Armed with a new state law that gives them more enforcement teeth, school officials in Texas are stepping up their fight against online bullying.
In the past, their authority had a more concrete limit – the beginning and end of the school day. Now, school officials can discipline students for messages they send sitting in their own bedroom.
“With the legislation, if anything occurs outside the school setting, but it interferes with the education environment of the student during the school day, even though it occurred outside school hours, it can be addressed,” said Manuel Castruita, who runs counseling for the El Paso Independent School District.
David’s law, as the bill is called, was enacted this school year and EPISD has already used it to address bullying dozens of times. The bill cruised through both houses, passing 130 to 11 in the house and 31 to 0 in the Senate.
Castruita said the bill allows schools to take a big brother approach to bullying, but could ultimately improve a child’s life and school experience. There is strong support for the bill – but it’s still unclear how effective it will be.
“I don’t want my child to be bullied when she’s at home and have to miss school because they’re sending her messages through the Internet or social media,” said Hugo Jaramillo, a parent of a middle school student.
However, Jaramillo doesn’t want administrators overstepping his parental rights.
Many students also say they are in favor of the bill.
Luis Meraz, an eighth grade student, said bullying happens frequently but isn’t reported so people think it happens less often than it actually does.
“I think they should get involved, due to the fact that it could save somebodies life one day,” Meraz said.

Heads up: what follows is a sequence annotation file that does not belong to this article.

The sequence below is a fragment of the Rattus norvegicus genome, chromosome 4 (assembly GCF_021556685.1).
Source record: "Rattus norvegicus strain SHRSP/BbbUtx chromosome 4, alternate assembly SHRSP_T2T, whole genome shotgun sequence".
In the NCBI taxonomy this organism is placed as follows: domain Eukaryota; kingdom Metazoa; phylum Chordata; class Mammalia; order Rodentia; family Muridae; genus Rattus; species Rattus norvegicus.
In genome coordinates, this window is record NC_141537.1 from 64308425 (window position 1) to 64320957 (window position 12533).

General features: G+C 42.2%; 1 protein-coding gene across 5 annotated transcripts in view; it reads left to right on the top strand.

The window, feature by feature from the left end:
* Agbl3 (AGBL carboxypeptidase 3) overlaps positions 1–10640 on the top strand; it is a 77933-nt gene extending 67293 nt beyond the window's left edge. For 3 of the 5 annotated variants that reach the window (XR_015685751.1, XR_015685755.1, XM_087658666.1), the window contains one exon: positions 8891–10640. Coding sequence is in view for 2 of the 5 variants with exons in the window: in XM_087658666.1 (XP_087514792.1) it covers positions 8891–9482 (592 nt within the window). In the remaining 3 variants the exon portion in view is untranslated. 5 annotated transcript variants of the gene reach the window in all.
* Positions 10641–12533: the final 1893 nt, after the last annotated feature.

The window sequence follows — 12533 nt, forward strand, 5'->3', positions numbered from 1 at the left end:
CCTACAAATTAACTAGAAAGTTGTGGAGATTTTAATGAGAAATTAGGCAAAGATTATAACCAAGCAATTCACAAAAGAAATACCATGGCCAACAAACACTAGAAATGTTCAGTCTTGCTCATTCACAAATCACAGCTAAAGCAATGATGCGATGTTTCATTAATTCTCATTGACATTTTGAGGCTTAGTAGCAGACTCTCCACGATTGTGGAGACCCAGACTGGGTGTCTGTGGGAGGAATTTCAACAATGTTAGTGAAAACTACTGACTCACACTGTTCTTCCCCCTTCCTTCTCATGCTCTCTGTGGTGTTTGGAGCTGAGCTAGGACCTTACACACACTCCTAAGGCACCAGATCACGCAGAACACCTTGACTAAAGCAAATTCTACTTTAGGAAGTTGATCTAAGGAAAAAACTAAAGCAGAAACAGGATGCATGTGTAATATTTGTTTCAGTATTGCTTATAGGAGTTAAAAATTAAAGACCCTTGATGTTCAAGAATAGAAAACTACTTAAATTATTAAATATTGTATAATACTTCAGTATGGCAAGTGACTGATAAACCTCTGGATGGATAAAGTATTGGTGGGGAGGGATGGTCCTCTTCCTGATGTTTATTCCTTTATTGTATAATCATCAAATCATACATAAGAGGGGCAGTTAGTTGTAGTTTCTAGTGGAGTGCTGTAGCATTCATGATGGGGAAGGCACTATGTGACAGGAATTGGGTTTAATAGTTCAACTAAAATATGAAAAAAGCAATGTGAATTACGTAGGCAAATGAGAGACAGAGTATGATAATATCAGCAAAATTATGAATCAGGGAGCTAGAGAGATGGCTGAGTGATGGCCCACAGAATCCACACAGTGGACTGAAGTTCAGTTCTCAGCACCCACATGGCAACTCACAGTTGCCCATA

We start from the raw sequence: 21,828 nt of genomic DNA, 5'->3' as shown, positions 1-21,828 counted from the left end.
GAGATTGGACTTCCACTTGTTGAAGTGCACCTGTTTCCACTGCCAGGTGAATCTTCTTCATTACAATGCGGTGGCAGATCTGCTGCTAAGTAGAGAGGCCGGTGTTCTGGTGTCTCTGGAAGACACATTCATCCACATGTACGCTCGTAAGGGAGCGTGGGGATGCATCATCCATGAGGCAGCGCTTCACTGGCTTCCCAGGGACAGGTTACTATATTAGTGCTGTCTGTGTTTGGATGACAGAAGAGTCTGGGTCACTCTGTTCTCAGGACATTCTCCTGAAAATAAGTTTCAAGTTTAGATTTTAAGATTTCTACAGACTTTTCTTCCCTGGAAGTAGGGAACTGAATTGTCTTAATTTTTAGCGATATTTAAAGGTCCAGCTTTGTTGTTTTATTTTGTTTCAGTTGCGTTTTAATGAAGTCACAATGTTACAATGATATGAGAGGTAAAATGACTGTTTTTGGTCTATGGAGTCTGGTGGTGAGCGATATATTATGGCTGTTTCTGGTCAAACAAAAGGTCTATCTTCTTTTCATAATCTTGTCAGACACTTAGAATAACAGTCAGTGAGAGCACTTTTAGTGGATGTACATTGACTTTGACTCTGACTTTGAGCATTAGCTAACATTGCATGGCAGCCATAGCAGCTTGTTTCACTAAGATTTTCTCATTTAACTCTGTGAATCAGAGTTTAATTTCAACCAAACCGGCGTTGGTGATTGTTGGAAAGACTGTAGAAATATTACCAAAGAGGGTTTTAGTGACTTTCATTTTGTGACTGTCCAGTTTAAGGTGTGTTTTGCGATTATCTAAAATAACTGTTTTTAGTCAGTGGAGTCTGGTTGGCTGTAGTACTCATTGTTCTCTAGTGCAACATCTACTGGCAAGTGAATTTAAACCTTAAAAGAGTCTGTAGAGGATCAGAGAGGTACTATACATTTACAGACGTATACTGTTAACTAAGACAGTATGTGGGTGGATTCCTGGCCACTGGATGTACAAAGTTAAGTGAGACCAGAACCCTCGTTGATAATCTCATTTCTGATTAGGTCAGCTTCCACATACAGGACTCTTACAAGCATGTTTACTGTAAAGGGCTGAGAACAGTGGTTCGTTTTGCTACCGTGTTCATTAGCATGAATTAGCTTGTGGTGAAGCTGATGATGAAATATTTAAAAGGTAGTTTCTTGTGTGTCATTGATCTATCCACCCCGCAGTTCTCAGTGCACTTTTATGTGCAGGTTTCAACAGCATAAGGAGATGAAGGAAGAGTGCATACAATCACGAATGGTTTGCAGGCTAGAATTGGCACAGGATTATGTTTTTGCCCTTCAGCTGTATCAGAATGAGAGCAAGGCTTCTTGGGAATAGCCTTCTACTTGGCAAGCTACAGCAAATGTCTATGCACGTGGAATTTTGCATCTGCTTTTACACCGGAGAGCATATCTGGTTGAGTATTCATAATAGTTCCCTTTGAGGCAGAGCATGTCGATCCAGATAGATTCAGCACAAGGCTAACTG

David’s law addresses many of those issues. The law requires district’s to set up a policy for reporting bullying and makes counseling available for students. It also requires administrators to inform the parents of both the bully and the victim about incidents.
The law also changes how schools investigate bullying. In the past, counselors could only investigate and build a case against someone they are told is bullying. Now administrators investigate can scroll through public social media messages to see who is acting aggressively against others.
“As students engage in behaviors, whether they’re appropriate or not, many times they’re not realizing the consequences that can come with that,” said Castruita.
The bill also makes it a misdemeanor to tell students to harm or kill themselves.
“There’s some kids out there that are at a breaking point and once somebody says to go kill themselves, that’s what they do,” said student Orlando Martinez.
Martinez admits he’s been both the bully and the victim. He’s being raised by his grandmother, who said administrators need to get involved outside of school because sometimes, the parents are the problem.
“The kids mimic what they see at home,” said Sandra Negrette.